Kicking Off the Development of a Monitoring, Evaluation, and Learning System for Adaptation Action in Cameroon

Kicking Off the Development of a Monitoring, Evaluation and Learning System for Adaptation Action in Cameroon
The inception workshop was held in Mbalmayo from October 24 to 26 to kick off the development of a Monitoring, Evaluation and Learning (MEL) for adaptation action in Cameroon.

In 2015, Cameroon was one of the first developing countries to submit a National Adaptation Plan (NAP) to the United Nations Framework Convention on Climate Change (UNFCCC). The document sets out 148 adaptation actions in 20 projects covering 12 priority sectors. After 7 years of the NAP’s implementation, an evaluation was conducted by the Global Water Partnership to identify challenges, collect lessons learned, and provide recommendations on how to make the NAP implementation more gender responsive and more effective overall. One of those key recommendations was the need to establish a strong Monitoring, Evaluation, and Learning (MEL) system to be integrated into the forthcoming updated version of the NAP document. 

Now, with technical and financial assistance from the NAP Global Network’s Country Support Hub, the Ministry of Environment, Nature Protection, and Sustainable Development is leading the development process for a MEL system to track adaptation progress in the country and to improve decision making through a continuous process of evaluating and learning. In order to kick off this process, an inception workshop was held in Mbalmayo from October 24 to 26, 2022. It brought together government actors engaged in the NAP process as well as stakeholders from non-governmental organizations and local communities.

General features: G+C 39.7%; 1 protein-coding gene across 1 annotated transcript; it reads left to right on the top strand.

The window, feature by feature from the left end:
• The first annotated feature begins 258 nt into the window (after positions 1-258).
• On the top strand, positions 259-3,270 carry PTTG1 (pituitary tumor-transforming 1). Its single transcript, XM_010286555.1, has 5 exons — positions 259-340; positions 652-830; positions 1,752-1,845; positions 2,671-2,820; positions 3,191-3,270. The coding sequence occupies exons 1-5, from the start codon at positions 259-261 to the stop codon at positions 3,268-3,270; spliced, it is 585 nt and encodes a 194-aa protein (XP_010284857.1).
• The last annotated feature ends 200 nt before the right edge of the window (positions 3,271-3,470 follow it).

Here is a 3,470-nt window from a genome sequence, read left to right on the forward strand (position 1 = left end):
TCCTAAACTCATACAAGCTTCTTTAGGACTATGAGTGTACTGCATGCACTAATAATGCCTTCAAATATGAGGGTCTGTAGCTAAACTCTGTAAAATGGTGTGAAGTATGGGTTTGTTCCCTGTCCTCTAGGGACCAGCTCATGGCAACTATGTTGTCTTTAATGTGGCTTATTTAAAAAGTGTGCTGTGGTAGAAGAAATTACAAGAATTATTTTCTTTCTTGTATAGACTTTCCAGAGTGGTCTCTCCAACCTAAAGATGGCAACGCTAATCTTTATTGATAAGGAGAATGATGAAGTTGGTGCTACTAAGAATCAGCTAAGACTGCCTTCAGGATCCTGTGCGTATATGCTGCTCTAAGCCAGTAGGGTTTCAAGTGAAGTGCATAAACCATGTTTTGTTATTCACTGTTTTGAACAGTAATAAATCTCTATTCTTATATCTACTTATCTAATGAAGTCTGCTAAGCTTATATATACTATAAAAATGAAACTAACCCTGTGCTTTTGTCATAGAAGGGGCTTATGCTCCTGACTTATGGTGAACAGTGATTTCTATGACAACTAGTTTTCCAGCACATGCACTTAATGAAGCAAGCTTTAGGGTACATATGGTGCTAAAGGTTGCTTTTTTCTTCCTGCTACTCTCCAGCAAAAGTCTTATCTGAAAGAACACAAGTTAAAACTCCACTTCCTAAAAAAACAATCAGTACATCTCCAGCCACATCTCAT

The inception workshop aimed to update attendees on the status of the NAP process, introduce a plan to elaborate the MEL system, and build capacities for its development. The participants learned about existing MEL systems already in place in the country—such as those of the Ministry of Finance and Development Planning, the Ministry of Health, and the Ministry of Agriculture—assessed their approach to data management and discussed how they could be linked to the future NAP MEL system. 

Participants also exchanged ideas about the characteristics the MEL system would need, including searchable information and data on past and ongoing adaptation projects and robust quantitative and qualitative indicators, particularly for the agriculture, livestock, water resources, forestry, and mining sectors. Proposals were also brought forward for an institutional framework for the MEL system and for the integration of gender considerations.  

As a next step for developing Cameroon’s adaptation MEL system, the workshop’s outcomes will be prepared based on the interviews conducted with the participants, the data collected, and the contributions from sectoral and municipal stakeholders. The Cameroon NAP team will also define an institutional framework, roles and responsibilities, a process for reviewing and revising indicators (including with gender considerations), a data collection and evaluation system, and the capacity-building needs. 

To learn more about our work on MEL in national adaptation, visit our theme page.